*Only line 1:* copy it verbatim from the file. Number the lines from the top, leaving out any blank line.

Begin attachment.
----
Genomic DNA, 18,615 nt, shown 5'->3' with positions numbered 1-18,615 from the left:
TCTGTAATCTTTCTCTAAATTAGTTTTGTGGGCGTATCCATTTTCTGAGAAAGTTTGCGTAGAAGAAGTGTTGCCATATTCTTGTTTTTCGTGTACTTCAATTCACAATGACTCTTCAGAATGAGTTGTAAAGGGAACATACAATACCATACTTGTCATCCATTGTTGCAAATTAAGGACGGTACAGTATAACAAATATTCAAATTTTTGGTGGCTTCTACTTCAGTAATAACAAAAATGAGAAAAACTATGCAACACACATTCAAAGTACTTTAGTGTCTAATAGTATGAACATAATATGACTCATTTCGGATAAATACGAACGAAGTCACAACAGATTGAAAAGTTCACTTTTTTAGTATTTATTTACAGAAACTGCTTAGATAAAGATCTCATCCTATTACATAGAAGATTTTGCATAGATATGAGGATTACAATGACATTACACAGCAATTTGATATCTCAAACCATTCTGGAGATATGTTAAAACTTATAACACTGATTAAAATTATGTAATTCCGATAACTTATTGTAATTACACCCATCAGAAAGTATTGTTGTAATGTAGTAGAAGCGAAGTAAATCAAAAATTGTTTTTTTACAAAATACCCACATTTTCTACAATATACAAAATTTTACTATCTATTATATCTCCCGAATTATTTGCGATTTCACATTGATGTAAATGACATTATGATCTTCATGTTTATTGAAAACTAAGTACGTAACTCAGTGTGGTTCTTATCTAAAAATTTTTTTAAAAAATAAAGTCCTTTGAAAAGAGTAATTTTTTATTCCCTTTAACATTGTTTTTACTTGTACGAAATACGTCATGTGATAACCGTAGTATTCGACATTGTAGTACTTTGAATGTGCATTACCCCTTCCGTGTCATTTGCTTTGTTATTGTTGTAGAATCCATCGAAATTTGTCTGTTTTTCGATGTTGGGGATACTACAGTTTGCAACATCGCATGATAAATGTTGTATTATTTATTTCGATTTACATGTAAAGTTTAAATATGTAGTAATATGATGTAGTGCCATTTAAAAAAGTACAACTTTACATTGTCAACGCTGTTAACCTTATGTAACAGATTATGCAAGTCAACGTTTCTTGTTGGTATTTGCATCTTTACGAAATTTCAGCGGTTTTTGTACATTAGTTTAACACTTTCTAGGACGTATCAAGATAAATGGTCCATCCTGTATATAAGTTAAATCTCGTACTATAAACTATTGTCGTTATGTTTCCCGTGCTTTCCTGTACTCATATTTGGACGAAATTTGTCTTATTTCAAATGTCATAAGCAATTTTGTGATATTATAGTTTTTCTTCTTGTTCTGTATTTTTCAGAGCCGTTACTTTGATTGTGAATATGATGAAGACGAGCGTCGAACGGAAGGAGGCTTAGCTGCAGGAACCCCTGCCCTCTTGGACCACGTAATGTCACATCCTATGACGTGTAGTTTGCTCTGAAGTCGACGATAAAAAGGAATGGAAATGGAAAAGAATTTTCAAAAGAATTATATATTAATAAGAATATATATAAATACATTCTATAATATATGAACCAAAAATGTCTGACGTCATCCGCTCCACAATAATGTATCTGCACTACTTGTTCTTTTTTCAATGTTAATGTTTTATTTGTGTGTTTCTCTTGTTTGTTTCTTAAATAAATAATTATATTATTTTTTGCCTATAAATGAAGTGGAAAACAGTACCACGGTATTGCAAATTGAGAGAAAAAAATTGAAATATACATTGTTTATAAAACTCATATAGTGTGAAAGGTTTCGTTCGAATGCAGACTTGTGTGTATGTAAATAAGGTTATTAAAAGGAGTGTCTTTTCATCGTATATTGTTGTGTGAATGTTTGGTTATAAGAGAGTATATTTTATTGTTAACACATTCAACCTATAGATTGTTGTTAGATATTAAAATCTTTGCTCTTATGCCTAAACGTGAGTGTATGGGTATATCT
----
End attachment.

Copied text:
Genomic DNA, 18,615 nt, shown 5'->3' with positions numbered 1-18,615 from the left: